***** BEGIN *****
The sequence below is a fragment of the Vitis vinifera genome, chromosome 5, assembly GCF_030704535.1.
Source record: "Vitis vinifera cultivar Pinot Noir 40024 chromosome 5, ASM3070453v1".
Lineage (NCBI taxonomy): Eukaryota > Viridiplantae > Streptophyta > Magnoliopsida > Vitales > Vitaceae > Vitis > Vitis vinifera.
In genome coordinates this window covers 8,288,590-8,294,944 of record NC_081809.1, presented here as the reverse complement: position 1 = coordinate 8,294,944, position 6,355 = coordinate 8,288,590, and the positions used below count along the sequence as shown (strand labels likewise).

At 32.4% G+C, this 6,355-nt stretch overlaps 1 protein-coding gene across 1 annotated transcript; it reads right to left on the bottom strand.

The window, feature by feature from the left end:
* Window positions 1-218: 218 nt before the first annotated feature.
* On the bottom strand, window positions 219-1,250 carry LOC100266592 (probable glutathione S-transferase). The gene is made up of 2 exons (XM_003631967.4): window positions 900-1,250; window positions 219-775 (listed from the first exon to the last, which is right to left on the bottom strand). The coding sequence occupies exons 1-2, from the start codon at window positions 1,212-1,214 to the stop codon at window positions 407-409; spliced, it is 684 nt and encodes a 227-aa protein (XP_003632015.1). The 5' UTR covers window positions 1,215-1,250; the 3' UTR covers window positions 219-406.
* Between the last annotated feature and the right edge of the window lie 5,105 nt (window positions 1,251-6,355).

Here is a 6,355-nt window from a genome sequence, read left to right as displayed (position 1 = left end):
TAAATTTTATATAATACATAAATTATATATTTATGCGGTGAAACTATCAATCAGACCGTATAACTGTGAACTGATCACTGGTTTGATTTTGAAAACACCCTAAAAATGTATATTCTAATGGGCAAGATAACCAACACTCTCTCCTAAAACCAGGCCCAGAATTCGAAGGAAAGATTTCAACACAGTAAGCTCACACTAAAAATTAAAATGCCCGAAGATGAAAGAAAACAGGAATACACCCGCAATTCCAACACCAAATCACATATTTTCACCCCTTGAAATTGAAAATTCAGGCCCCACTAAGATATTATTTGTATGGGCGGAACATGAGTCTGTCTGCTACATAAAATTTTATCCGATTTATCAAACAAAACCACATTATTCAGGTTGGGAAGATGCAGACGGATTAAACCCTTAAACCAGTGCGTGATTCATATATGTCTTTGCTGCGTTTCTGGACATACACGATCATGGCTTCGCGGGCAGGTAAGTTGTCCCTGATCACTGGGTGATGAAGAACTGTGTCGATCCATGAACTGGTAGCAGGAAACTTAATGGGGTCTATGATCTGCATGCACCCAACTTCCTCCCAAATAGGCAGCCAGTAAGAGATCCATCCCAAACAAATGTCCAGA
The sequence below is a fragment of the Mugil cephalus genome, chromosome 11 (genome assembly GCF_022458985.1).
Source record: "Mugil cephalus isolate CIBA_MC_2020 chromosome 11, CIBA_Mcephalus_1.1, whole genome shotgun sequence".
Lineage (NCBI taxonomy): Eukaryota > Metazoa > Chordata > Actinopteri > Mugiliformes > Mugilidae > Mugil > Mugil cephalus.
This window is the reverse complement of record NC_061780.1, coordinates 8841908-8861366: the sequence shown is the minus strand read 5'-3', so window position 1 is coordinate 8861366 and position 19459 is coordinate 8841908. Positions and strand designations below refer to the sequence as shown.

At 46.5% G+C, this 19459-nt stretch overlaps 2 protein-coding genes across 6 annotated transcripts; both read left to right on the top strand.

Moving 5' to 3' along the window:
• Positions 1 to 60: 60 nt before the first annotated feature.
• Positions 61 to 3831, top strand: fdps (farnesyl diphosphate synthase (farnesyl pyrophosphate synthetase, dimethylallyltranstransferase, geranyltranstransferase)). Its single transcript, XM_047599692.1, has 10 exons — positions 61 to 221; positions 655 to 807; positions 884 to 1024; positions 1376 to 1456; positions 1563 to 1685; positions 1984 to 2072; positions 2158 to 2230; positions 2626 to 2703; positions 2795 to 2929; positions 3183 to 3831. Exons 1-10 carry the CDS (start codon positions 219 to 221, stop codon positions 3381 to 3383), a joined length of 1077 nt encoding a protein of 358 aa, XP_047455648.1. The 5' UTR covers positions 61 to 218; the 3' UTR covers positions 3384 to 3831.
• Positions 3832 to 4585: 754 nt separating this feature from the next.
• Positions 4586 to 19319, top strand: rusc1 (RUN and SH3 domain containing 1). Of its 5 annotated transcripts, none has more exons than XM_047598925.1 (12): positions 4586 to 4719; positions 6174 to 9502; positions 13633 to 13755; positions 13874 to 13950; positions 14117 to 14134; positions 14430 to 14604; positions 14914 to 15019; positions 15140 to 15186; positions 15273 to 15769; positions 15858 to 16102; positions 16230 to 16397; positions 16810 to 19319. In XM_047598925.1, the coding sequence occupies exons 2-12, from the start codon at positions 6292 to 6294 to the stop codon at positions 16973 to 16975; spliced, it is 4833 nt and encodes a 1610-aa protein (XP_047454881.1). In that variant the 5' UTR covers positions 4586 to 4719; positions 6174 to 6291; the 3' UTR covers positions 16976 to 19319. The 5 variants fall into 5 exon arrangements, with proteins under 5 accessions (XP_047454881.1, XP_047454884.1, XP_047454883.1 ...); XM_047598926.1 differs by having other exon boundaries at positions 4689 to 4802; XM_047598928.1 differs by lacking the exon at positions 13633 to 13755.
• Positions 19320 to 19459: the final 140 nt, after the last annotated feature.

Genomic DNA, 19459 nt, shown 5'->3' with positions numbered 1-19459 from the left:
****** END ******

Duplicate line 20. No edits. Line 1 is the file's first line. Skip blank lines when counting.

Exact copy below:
• Positions 3832 to 4585: 754 nt separating this feature from the next.